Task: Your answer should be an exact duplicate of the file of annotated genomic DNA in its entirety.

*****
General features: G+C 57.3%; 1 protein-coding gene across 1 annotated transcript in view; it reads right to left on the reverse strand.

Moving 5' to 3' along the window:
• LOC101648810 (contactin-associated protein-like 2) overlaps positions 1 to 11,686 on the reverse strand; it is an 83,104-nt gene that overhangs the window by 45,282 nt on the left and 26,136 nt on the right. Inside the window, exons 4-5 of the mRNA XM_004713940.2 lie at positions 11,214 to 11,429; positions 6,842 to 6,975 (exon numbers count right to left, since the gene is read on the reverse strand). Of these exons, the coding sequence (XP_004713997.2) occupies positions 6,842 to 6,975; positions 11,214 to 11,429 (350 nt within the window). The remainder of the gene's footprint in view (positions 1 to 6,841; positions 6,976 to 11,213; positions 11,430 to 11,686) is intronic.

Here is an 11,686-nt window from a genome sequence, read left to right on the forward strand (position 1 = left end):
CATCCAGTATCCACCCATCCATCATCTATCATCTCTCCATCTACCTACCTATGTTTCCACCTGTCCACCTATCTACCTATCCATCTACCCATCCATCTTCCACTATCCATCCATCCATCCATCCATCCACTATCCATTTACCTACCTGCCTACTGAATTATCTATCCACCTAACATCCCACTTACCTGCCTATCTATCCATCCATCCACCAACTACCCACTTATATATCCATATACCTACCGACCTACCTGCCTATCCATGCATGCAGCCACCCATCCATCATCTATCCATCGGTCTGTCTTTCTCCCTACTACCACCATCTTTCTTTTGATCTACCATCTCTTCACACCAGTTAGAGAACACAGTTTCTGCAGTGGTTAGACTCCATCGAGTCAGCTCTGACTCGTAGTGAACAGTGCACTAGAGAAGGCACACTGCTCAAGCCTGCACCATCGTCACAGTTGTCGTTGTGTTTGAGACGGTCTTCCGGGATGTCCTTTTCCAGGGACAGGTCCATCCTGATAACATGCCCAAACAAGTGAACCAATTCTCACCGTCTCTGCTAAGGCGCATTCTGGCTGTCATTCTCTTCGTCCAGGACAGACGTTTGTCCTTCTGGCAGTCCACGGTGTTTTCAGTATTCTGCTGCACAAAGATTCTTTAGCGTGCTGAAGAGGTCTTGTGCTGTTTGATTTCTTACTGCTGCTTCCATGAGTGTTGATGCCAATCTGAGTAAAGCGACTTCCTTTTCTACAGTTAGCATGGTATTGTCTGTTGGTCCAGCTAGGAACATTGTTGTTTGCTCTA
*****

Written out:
General features: G+C 57.3%; 1 protein-coding gene across 1 annotated transcript in view; it reads right to left on the reverse strand.

Moving 5' to 3' along the window:
• LOC101648810 (contactin-associated protein-like 2) overlaps positions 1 to 11,686 on the reverse strand; it is an 83,104-nt gene that overhangs the window by 45,282 nt on the left and 26,136 nt on the right. Inside the window, exons 4-5 of the mRNA XM_004713940.2 lie at positions 11,214 to 11,429; positions 6,842 to 6,975 (exon numbers count right to left, since the gene is read on the reverse strand). Of these exons, the coding sequence (XP_004713997.2) occupies positions 6,842 to 6,975; positions 11,214 to 11,429 (350 nt within the window). The remainder of the gene's footprint in view (positions 1 to 6,841; positions 6,976 to 11,213; positions 11,430 to 11,686) is intronic.

Here is an 11,686-nt window from a genome sequence, read left to right on the forward strand (position 1 = left end):
CATCCAGTATCCACCCATCCATCATCTATCATCTCTCCATCTACCTACCTATGTTTCCACCTGTCCACCTATCTACCTATCCATCTACCCATCCATCTTCCACTATCCATCCATCCATCCATCCATCCACTATCCATTTACCTACCTGCCTACTGAATTATCTATCCACCTAACATCCCACTTACCTGCCTATCTATCCATCCATCCACCAACTACCCACTTATATATCCATATACCTACCGACCTACCTGCCTATCCATGCATGCAGCCACCCATCCATCATCTATCCATCGGTCTGTCTTTCTCCCTACTACCACCATCTTTCTTTTGATCTACCATCTCTTCACACCAGTTAGAGAACACAGTTTCTGCAGTGGTTAGACTCCATCGAGTCAGCTCTGACTCGTAGTGAACAGTGCACTAGAGAAGGCACACTGCTCAAGCCTGCACCATCGTCACAGTTGTCGTTGTGTTTGAGACGGTCTTCCGGGATGTCCTTTTCCAGGGACAGGTCCATCCTGATAACATGCCCAAACAAGTGAACCAATTCTCACCGTCTCTGCTAAGGCGCATTCTGGCTGTCATTCTCTTCGTCCAGGACAGACGTTTGTCCTTCTGGCAGTCCACGGTGTTTTCAGTATTCTGCTGCACAAAGATTCTTTAGCGTGCTGAAGAGGTCTTGTGCTGTTTGATTTCTTACTGCTGCTTCCATGAGTGTTGATGCCAATCTGAGTAAAGCGACTTCCTTTTCTACAGTTAGCATGGTATTGTCTGTTGGTCCAGCTAGGAACATTGTTGTTTGCTCTA